Many dogs have a fear of loud sounds, such as thunder, firecrackers, and cap guns. Often, a dog will try to run from a frightening sound, or, if unable to run, will become destructive trying to escape.
If you do not help to calm your dog’s fear, she may injure herself, run away, or wreak havoc on your home in her desperation to get away from the fearful noise. Here are some tips for helping a dog who is prone to fear.
If you know that a storm is coming, turn on some music or your TV to muffle the sound of the thunder. Create a safe place in your home for the dog. Let your dog show you where: If he goes to a favorite spot, make a nice bed there. Encourage him to rest there with you and, if he does relax, offer him a food-filled Kong or bone. Allow him to leave that spot and return to it if he wants.
Do not put a frightened dog in a crate and leave. Though his crate may normally be a safe place for him, he may feel trapped in there if he’s frightened during a storm. He could injure himself badly trying to get out of the crate.
As the thunder gets louder, he may not be able to stay relaxed with his treat. You can try to play a favorite game with him or hand-feed him a really special treat. If he does not calm down, just be with him and try to reassure him. There are also several products you can buy that may help reduce your dog's anxiety. Try a Thundershirt or BlackWing Farms remedies.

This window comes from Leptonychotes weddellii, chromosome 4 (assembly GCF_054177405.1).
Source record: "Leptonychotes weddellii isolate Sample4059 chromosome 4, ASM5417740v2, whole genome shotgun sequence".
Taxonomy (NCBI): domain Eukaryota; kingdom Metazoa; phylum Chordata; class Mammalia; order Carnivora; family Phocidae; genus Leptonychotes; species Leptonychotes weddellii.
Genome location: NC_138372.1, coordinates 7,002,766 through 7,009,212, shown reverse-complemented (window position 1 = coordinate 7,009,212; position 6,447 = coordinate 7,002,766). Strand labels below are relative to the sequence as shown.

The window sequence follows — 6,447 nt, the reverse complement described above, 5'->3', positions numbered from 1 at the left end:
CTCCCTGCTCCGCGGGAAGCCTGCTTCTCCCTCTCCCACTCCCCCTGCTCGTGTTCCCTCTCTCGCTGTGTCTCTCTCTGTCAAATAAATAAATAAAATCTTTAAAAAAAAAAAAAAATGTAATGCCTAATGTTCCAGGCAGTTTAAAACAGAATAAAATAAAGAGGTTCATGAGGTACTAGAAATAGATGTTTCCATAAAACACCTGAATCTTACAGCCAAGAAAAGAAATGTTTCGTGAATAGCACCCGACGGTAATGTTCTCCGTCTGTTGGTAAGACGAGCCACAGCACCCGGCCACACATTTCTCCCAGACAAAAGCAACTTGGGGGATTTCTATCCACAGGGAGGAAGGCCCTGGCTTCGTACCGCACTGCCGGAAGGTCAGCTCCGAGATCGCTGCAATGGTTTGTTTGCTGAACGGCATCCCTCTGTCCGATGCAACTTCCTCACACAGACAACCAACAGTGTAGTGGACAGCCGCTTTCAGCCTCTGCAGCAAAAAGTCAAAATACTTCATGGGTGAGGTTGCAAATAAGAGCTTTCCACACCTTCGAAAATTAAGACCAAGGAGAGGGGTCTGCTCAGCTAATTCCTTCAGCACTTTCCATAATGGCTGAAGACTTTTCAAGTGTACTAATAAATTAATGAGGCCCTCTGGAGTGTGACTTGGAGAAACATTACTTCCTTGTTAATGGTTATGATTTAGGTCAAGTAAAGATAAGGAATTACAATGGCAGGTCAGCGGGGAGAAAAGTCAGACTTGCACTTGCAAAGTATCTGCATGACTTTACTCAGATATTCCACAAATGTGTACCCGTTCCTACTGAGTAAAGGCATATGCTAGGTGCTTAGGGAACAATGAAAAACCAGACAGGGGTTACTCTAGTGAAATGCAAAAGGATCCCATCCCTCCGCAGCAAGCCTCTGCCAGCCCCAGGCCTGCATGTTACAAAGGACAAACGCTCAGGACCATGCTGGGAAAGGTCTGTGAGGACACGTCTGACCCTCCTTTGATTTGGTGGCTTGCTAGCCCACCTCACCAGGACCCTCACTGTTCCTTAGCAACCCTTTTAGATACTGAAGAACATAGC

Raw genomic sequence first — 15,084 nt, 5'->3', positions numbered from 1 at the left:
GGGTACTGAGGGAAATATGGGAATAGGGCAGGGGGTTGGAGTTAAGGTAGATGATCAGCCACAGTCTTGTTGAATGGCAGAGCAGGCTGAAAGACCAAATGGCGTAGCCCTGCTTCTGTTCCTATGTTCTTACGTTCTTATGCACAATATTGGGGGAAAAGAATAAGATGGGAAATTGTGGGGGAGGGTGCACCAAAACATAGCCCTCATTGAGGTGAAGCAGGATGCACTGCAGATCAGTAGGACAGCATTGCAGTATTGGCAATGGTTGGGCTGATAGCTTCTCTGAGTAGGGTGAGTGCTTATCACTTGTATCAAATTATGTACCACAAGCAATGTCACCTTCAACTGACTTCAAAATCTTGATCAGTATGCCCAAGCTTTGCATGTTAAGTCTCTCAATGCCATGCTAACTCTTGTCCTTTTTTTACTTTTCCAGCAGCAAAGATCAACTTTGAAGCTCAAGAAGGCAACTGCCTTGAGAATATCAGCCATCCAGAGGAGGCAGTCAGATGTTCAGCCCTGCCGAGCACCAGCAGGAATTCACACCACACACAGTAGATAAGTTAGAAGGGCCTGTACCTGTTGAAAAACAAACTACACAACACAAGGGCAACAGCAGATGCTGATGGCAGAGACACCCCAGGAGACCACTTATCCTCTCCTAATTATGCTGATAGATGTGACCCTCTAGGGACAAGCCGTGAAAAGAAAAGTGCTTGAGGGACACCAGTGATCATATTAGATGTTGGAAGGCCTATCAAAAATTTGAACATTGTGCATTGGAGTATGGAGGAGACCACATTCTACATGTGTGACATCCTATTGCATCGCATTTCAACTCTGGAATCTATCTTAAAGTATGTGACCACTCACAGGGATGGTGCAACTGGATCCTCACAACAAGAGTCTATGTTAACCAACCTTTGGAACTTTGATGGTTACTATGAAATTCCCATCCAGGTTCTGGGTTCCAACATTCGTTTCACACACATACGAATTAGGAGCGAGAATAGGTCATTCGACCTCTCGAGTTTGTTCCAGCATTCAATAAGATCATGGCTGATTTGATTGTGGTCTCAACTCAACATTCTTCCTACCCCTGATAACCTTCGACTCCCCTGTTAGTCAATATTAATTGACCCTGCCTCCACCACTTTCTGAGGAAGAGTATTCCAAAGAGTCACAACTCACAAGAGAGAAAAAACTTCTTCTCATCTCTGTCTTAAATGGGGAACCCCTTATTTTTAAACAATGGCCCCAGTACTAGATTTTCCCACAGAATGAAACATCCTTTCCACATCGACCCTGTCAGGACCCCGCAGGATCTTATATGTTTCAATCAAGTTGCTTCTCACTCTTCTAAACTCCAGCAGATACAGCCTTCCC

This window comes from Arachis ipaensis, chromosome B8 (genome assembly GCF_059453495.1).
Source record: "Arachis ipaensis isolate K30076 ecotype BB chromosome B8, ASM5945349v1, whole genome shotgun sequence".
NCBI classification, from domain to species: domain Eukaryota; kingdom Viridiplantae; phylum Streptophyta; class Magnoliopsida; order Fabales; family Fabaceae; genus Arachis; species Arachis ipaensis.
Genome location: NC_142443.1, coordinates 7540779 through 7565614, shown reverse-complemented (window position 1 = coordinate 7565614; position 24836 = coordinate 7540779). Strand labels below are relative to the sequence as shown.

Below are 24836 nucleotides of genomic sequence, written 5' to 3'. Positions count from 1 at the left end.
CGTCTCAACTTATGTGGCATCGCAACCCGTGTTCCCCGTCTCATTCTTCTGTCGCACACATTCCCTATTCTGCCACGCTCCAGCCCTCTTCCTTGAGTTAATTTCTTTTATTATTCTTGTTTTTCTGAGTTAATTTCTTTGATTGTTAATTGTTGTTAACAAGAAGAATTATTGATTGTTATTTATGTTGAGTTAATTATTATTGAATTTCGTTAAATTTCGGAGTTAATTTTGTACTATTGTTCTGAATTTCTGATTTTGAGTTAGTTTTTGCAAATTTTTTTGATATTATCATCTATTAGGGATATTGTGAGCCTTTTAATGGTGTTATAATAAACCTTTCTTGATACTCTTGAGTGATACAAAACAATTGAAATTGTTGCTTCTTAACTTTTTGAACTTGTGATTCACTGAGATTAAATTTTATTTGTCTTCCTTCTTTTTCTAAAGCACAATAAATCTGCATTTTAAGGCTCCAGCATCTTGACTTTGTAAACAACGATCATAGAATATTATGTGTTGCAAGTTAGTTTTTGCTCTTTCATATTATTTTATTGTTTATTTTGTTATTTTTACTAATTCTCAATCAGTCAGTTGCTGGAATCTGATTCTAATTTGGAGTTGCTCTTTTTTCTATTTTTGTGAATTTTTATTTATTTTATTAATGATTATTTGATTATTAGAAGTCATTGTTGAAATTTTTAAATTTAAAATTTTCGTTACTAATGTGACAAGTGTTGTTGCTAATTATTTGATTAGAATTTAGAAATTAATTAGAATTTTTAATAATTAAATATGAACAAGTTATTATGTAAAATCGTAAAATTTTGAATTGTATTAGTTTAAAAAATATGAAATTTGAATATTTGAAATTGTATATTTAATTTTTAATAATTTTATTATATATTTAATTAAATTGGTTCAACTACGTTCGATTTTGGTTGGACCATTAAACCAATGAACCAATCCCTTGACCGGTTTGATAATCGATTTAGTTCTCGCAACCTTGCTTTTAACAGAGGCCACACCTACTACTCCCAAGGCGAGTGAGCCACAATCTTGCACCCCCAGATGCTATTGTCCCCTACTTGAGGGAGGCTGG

If your dog’s fear is not extreme, you may want to try behavior modification. Here’s how it works: Get a recording of storm sounds (or whatever the offending noise is) and play it at very low volume while you engage your dog in activities she likes. You can play games with her, groom her, hand-feed her, or practice cues she knows in return for treats. If she is fine with that volume, practice the next day with the volume turned up a bit. Continue raising the volume a little each day as you involve her in pleasurable activities.
This method gradually desensitizes the dog and, over time, she finds the noise less fearful. If she becomes fearful at any point, lower the volume to a level where she is comfortable and proceed more slowly. If your dog’s fearfulness is severe, you may need help from your veterinarian and a behavior specialist.